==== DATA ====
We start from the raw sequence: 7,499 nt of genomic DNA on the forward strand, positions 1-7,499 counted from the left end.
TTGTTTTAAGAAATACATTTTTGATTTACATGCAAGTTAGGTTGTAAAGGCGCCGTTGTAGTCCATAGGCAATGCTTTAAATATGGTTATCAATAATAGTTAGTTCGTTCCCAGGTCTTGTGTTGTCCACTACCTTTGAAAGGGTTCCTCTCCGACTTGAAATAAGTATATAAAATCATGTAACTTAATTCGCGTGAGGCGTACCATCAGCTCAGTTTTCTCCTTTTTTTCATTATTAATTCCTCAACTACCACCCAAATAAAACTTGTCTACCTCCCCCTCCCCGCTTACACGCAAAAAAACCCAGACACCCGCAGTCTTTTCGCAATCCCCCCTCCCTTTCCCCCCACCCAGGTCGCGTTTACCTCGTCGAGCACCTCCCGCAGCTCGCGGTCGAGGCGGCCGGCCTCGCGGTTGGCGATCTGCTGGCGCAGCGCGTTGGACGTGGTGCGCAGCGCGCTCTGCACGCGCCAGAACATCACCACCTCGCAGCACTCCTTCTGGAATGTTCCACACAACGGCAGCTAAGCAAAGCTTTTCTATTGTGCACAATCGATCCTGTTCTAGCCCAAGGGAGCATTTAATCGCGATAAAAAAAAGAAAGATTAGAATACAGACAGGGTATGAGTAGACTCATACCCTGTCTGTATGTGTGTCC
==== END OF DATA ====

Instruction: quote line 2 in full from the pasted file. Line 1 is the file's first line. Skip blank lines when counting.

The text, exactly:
TTGTTTTAAGAAATACATTTTTGATTTACATGCAAGTTAGGTTGTAAAGGCGCCGTTGTAGTCCATAGGCAATGCTTTAAATATGGTTATCAATAATAGTTAGTTCGTTCCCAGGTCTTGTGTTGTCCACTACCTTTGAAAGGGTTCCTCTCCGACTTGAAATAAGTATATAAAATCATGTAACTTAATTCGCGTGAGGCGTACCATCAGCTCAGTTTTCTCCTTTTTTTCATTATTAATTCCTCAACTACCACCCAAATAAAACTTGTCTACCTCCCCCTCCCCGCTTACACGCAAAAAAACCCAGACACCCGCAGTCTTTTCGCAATCCCCCCTCCCTTTCCCCCCACCCAGGTCGCGTTTACCTCGTCGAGCACCTCCCGCAGCTCGCGGTCGAGGCGGCCGGCCTCGCGGTTGGCGATCTGCTGGCGCAGCGCGTTGGACGTGGTGCGCAGCGCGCTCTGCACGCGCCAGAACATCACCACCTCGCAGCACTCCTTCTGGAATGTTCCACACAACGGCAGCTAAGCAAAGCTTTTCTATTGTGCACAATCGATCCTGTTCTAGCCCAAGGGAGCATTTAATCGCGATAAAAAAAAGAAAGATTAGAATACAGACAGGGTATGAGTAGACTCATACCCTGTCTGTATGTGTGTCC